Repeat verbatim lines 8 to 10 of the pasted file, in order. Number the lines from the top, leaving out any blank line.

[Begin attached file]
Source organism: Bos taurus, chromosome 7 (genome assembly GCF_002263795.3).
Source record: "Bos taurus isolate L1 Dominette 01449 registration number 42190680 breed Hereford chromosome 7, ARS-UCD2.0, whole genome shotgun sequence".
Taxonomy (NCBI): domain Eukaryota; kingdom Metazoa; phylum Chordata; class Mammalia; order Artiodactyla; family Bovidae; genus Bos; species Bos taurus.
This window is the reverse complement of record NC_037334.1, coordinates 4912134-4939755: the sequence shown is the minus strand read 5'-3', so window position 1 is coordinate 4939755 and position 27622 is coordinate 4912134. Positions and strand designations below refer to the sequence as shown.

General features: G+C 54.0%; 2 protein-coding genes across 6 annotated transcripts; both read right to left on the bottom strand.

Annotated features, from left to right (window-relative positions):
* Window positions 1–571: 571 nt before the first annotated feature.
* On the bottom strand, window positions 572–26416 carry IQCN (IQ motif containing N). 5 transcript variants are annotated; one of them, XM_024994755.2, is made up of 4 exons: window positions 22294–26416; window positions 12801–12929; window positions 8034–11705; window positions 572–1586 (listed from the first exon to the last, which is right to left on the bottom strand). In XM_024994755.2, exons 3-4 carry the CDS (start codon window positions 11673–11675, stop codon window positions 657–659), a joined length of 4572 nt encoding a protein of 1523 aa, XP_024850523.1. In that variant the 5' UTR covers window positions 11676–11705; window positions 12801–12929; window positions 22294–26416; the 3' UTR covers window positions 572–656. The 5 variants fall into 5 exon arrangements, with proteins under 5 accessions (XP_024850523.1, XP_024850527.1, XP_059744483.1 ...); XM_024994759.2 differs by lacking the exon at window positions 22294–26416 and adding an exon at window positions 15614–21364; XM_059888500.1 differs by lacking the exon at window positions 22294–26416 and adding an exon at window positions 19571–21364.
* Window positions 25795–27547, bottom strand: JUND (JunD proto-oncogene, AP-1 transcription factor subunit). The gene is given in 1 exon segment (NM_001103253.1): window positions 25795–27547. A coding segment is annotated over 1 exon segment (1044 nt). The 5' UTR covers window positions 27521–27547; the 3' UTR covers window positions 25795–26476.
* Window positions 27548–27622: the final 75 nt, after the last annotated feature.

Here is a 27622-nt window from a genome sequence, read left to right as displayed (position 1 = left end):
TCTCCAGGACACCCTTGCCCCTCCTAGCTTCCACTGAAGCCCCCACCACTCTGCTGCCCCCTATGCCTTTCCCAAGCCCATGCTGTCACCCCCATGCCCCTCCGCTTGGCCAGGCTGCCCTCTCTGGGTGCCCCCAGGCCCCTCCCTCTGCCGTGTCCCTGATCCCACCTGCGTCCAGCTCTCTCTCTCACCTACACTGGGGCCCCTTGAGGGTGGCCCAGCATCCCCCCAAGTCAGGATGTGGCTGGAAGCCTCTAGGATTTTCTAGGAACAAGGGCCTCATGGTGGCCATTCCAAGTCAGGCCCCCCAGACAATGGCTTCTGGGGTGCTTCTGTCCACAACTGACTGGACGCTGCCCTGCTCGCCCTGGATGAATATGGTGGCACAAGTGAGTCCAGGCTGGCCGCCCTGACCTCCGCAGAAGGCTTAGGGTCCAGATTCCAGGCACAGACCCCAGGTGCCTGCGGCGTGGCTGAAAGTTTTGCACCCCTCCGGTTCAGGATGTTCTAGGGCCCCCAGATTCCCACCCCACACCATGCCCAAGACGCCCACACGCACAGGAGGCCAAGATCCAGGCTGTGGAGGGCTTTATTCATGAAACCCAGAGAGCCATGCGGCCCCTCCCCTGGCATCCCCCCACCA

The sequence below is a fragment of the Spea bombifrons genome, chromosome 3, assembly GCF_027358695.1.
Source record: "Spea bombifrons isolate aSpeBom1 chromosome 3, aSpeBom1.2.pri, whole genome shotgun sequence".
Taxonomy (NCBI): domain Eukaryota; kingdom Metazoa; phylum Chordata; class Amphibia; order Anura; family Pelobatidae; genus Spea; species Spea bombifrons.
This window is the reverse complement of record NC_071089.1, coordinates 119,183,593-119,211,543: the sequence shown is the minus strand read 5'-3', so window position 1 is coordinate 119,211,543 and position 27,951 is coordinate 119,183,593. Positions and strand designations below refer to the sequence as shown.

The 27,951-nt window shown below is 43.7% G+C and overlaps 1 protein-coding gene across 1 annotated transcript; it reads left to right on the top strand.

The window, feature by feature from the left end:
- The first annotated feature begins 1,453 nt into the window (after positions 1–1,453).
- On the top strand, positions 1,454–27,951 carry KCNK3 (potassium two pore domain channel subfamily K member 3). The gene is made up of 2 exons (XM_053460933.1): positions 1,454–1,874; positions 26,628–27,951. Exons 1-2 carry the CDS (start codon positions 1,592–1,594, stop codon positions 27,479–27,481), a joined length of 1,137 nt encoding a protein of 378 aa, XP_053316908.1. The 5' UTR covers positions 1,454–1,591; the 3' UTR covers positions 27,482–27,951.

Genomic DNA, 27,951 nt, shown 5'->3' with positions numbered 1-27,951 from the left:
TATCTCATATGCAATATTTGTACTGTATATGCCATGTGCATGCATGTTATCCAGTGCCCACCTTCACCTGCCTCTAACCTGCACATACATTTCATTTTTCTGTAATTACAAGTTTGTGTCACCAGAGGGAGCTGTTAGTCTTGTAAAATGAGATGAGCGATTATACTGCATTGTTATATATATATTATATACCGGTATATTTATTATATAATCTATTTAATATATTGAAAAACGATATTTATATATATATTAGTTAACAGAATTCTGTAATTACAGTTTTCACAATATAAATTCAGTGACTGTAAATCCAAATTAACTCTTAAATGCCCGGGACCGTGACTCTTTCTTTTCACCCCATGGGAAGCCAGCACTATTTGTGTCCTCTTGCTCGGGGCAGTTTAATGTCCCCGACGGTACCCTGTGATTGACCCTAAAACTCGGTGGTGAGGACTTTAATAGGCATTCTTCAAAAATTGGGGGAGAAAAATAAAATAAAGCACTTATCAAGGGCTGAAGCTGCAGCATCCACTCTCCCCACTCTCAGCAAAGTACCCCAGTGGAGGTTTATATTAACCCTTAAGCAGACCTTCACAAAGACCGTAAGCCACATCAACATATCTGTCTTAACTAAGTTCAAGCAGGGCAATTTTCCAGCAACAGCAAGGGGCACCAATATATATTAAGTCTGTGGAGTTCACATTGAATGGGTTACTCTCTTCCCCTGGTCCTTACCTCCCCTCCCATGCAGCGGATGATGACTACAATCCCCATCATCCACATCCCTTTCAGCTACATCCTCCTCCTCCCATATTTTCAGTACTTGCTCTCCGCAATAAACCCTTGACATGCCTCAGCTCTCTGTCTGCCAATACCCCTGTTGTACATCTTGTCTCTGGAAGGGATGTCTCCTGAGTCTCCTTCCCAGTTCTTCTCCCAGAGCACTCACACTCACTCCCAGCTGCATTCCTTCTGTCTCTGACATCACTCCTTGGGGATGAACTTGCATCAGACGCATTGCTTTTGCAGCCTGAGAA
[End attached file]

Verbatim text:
* On the bottom strand, window positions 572–26416 carry IQCN (IQ motif containing N). 5 transcript variants are annotated; one of them, XM_024994755.2, is made up of 4 exons: window positions 22294–26416; window positions 12801–12929; window positions 8034–11705; window positions 572–1586 (listed from the first exon to the last, which is right to left on the bottom strand). In XM_024994755.2, exons 3-4 carry the CDS (start codon window positions 11673–11675, stop codon window positions 657–659), a joined length of 4572 nt encoding a protein of 1523 aa, XP_024850523.1. In that variant the 5' UTR covers window positions 11676–11705; window positions 12801–12929; window positions 22294–26416; the 3' UTR covers window positions 572–656. The 5 variants fall into 5 exon arrangements, with proteins under 5 accessions (XP_024850523.1, XP_024850527.1, XP_059744483.1 ...); XM_024994759.2 differs by lacking the exon at window positions 22294–26416 and adding an exon at window positions 15614–21364; XM_059888500.1 differs by lacking the exon at window positions 22294–26416 and adding an exon at window positions 19571–21364.
* Window positions 25795–27547, bottom strand: JUND (JunD proto-oncogene, AP-1 transcription factor subunit). The gene is given in 1 exon segment (NM_001103253.1): window positions 25795–27547. A coding segment is annotated over 1 exon segment (1044 nt). The 5' UTR covers window positions 27521–27547; the 3' UTR covers window positions 25795–26476.
* Window positions 27548–27622: the final 75 nt, after the last annotated feature.